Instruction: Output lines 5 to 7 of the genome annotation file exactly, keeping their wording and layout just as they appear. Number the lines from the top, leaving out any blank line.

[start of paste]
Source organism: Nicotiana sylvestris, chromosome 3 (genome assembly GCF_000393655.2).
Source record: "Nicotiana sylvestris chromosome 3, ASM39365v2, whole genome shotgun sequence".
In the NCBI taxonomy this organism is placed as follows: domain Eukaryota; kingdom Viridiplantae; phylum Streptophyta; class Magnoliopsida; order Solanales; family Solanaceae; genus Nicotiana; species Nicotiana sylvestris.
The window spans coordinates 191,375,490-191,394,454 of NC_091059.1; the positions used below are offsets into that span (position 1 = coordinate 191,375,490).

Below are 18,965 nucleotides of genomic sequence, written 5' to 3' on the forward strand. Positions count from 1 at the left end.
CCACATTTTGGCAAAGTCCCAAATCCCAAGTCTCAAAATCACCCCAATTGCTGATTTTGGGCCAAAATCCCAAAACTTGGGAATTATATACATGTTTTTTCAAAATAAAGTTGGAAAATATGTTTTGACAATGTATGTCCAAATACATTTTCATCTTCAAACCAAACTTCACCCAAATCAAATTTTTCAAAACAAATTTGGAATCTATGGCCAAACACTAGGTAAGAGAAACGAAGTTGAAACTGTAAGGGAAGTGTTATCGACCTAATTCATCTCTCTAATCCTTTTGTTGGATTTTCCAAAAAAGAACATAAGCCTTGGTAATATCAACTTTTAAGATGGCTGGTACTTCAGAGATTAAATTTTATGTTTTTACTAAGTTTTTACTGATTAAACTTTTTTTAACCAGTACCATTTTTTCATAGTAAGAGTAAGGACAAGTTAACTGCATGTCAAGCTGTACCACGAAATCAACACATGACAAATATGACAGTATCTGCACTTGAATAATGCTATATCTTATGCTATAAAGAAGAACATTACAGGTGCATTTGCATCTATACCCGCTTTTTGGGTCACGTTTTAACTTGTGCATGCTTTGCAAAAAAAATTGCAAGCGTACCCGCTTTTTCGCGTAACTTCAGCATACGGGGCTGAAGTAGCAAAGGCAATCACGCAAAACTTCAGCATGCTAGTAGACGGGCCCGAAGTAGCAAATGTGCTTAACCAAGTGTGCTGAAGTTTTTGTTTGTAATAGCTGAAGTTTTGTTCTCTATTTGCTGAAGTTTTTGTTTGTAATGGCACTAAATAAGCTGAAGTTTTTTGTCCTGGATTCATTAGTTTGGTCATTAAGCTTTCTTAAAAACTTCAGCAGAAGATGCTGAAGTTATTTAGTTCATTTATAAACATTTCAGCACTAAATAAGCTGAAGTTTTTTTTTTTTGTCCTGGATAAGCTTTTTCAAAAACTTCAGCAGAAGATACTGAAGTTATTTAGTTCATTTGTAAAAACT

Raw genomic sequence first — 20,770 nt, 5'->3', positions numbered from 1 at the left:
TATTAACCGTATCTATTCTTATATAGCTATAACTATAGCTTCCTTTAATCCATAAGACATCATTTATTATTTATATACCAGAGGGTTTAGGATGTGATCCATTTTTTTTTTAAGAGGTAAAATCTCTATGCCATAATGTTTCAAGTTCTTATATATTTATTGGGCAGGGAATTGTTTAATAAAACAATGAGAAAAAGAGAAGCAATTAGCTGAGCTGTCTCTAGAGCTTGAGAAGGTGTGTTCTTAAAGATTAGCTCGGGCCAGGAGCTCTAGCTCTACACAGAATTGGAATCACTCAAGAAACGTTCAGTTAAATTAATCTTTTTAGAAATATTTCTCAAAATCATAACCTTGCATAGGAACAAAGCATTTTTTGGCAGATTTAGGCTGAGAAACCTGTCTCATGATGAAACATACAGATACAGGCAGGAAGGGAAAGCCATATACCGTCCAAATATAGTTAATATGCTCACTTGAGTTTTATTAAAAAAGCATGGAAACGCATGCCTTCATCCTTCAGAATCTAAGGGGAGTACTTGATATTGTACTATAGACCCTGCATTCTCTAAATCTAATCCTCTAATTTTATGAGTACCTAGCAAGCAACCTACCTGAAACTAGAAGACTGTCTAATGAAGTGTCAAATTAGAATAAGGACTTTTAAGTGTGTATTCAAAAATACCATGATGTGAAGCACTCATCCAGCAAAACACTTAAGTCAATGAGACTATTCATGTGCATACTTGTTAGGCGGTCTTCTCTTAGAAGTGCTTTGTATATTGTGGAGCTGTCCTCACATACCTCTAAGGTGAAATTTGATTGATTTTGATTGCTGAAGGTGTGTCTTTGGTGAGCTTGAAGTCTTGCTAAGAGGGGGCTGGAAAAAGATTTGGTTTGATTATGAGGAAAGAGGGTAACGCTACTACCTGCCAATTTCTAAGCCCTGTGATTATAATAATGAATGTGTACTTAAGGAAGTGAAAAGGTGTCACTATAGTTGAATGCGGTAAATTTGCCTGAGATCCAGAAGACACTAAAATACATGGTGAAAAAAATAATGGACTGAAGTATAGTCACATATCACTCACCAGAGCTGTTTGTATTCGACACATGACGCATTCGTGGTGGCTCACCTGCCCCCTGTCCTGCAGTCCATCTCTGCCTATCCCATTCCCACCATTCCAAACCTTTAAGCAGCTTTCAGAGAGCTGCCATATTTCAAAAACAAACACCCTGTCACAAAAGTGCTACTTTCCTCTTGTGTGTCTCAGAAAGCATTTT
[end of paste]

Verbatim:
Below are 18,965 nucleotides of genomic sequence, written 5' to 3' on the forward strand. Positions count from 1 at the left end.
CCACATTTTGGCAAAGTCCCAAATCCCAAGTCTCAAAATCACCCCAATTGCTGATTTTGGGCCAAAATCCCAAAACTTGGGAATTATATACATGTTTTTTCAAAATAAAGTTGGAAAATATGTTTTGACAATGTATGTCCAAATACATTTTCATCTTCAAACCAAACTTCACCCAAATCAAATTTTTCAAAACAAATTTGGAATCTATGGCCAAACACTAGGTAAGAGAAACGAAGTTGAAACTGTAAGGGAAGTGTTATCGACCTAATTCATCTCTCTAATCCTTTTGTTGGATTTTCCAAAAAAGAACATAAGCCTTGGTAATATCAACTTTTAAGATGGCTGGTACTTCAGAGATTAAATTTTATGTTTTTACTAAGTTTTTACTGATTAAACTTTTTTTAACCAGTACCATTTTTTCATAGTAAGAGTAAGGACAAGTTAACTGCATGTCAAGCTGTACCACGAAATCAACACATGACAAATATGACAGTATCTGCACTTGAATAATGCTATATCTTATGCTATAAAGAAGAACATTACAGGTGCATTTGCATCTATACCCGCTTTTTGGGTCACGTTTTAACTTGTGCATGCTTTGCAAAAAAAATTGCAAGCGTACCCGCTTTTTCGCGTAACTTCAGCATACGGGGCTGAAGTAGCAAAGGCAATCACGCAAAACTTCAGCATGCTAGTAGACGGGCCCGAAGTAGCAAATGTGCTTAACCAAGTGTGCTGAAGTTTTTGTTTGTAATAGCTGAAGTTTTGTTCTCTATTTGCTGAAGTTTTTGTTTGTAATGGCACTAAATAAGCTGAAGTTTTTTGTCCTGGATTCATTAGTTTGGTCATTAAGCTTTCTTAAAAACTTCAGCAGAAGATGCTGAAGTTATTTAGTTCATTTATAAACATTTCAGCACTAAATAAGCTGAAGTTTTTTTTTTTTGTCCTGGATAAGCTTTTTCAAAAACTTCAGCAGAAGATACTGAAGTTATTTAGTTCATTTGTAAAAACT

Raw genomic sequence first — 20,770 nt, 5'->3', positions numbered from 1 at the left: